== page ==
Nervous of interviews, Miliband has staked everything on the television debates

The lack of one-on-one debates and rise of the SNP should be causing the party serious pain, but the weakness of the Tories is helping maintain a balance

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The Independent Online

The resolution of the question the television election debates is largely a trivial matter but in one respect the outcome matters a lot. It is impossible to overestimate the importance that Ed Miliband had attached to the debates as originally conceived – hours of largely unmediated peak-time exposure with David Cameron and Nick Clegg as the other participants.

The television debates, as modelled on the last election, have been a key part of Miliband’s calculations for a very long time. During much of his leadership he has kept an unusually low media profile. Early on as leader he had an uncomfortable experience on the Today programme when John Humphrys described him as “ugly”. Humphrys meant the term as a metaphor for a leader ill-suited to modern demands, but Miliband’s confidence as an interviewee took a knock.

Soon afterwards he had an equally uncomfortable experience on the World at One, during which he repeatedly and awkwardly refused to state whether Labour would borrow more. Again he was low afterwards, but, rather like Gordon Brown, did not reflect much on his own weaknesses as an interviewee. Instead, he regarded most subsequent interview bids as potential stitch-ups. As a result, Miliband has been largely invisible or silent as a national leader for much of the time.

But Miliband had made another calculation, quite a smart one. In relation to national broadcasting he would bide his time and await the three televised leaders’ debates, a format that, with its emphasis on policy, suited him well. There would be an additional bonus for keeping a relatively low media profile in the preceding few years. Like Clegg last time round, he would be the fresh leader compared with the two other ubiquitous figures, both of them contaminated by five years’ worth of power. In a close election, this might have been a big chance for Miliband to move ahead.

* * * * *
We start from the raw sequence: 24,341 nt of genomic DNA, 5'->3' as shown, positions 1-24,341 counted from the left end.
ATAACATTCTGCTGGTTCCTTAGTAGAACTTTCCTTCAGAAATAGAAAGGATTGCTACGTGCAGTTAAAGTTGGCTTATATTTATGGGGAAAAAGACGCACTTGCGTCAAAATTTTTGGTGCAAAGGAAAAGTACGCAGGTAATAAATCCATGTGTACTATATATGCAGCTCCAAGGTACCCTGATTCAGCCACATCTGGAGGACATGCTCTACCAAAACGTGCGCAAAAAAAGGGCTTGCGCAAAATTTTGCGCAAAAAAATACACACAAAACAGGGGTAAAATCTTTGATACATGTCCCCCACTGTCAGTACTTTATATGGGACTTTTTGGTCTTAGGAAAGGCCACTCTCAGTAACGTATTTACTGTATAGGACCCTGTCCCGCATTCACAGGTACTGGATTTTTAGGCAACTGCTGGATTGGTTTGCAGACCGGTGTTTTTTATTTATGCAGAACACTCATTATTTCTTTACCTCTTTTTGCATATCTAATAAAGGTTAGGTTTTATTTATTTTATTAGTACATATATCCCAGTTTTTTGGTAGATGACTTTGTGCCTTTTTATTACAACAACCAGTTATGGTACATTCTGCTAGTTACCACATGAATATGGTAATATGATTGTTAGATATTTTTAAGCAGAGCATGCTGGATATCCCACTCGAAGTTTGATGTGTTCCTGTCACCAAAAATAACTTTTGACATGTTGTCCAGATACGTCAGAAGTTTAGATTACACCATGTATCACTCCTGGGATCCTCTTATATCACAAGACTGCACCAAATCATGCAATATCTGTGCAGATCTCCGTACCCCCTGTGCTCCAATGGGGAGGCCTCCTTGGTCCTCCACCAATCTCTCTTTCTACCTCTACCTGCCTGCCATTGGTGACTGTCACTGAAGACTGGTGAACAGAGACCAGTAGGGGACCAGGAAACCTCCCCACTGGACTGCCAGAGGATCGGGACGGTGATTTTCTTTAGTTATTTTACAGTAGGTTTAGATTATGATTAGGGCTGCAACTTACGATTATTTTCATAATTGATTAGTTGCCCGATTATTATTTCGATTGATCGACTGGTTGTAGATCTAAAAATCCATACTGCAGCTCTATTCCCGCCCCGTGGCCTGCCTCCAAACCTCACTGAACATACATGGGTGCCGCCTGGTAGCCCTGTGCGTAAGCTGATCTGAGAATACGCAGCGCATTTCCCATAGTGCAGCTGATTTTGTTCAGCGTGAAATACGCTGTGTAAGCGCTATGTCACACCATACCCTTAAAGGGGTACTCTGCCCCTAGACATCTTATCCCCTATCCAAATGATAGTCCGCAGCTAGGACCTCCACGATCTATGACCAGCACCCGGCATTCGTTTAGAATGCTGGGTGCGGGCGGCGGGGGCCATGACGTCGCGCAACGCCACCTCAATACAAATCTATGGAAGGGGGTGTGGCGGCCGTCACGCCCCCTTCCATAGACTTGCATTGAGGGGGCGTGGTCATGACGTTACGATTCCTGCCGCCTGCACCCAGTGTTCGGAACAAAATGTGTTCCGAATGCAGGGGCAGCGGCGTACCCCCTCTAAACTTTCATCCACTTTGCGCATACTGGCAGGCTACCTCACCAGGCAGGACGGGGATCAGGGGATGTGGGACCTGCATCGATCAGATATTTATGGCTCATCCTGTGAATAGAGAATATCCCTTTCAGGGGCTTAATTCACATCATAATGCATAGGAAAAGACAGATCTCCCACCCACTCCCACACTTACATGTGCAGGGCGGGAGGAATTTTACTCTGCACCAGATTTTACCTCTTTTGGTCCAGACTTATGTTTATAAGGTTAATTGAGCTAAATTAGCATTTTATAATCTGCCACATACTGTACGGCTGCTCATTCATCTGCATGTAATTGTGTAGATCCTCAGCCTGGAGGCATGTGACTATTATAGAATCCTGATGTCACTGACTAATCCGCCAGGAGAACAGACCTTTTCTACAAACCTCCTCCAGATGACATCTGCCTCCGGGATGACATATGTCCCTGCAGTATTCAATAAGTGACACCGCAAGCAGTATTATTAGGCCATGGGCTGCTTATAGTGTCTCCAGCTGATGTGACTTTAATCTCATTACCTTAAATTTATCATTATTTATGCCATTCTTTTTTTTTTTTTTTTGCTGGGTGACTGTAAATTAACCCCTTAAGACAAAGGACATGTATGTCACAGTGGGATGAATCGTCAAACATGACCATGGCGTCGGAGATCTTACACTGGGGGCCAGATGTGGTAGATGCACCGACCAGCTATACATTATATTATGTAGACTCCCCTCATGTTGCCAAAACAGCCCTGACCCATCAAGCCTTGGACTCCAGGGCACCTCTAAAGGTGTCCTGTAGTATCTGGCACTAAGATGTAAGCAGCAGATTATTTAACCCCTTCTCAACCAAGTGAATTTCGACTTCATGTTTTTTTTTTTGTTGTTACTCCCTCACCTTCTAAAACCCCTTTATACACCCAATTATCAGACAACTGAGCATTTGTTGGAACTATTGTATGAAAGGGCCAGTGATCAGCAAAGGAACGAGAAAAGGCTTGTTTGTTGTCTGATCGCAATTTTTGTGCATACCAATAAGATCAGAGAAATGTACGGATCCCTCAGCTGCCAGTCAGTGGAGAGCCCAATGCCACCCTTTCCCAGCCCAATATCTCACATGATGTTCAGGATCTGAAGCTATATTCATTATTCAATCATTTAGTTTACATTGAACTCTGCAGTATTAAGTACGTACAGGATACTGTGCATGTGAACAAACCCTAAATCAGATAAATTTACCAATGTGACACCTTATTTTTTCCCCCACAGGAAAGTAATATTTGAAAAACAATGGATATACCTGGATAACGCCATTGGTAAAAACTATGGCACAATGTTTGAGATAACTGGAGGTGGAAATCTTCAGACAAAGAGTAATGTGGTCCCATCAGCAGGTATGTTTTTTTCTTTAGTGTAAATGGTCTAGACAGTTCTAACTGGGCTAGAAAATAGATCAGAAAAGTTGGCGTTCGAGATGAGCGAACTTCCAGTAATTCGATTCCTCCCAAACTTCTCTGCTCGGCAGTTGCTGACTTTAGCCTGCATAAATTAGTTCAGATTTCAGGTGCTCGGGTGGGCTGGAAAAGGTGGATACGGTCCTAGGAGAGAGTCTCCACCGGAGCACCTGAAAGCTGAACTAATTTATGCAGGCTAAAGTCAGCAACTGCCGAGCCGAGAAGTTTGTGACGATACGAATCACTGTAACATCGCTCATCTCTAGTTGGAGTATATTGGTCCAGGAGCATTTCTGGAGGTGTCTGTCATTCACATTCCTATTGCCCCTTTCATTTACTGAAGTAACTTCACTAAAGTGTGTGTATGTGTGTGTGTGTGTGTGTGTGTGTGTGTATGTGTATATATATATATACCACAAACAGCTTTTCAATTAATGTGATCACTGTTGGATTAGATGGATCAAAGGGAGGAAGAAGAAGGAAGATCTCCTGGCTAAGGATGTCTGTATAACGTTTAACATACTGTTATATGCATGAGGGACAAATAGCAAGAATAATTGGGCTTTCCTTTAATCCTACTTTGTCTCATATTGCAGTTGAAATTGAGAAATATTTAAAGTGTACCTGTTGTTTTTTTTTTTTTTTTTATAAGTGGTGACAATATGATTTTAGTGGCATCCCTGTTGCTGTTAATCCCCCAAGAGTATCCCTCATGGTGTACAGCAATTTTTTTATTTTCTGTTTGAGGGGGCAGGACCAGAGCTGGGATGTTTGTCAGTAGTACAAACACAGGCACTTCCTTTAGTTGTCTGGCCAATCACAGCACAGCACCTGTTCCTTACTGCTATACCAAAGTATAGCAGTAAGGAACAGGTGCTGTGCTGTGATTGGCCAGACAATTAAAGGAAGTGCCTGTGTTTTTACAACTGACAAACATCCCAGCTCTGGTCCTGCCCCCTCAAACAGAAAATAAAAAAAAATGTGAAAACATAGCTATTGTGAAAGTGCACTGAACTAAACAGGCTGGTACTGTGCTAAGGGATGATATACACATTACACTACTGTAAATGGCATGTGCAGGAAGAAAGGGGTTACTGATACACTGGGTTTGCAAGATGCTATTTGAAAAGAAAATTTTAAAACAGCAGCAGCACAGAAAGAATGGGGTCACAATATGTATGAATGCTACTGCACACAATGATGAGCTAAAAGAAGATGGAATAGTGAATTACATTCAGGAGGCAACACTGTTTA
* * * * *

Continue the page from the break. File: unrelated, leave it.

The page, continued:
On the assumption that the debates were going ahead, Miliband referred to them often. During the recent internal tensions over whether Labour should spend billions of pounds reducing student fees, Miliband insisted that he needed the policy partly as ammunition, and a protective shield, in the television debates. He has also wasted several weekends rehearsing for the debates.

Cameron, Clegg and Brown took part in the 2010 televised debates (Getty)

But even when it was clear that Cameron was not willing to co-operate, Miliband saw a silver lining. At first, the broadcasters appeared to stand firm as they threatened to empty-chair the Prime Minister. Miliband assumed that the absence of Cameron would be a running theme throughout the election. The assumption showed a naïve faith in the broadcasters’ resolution.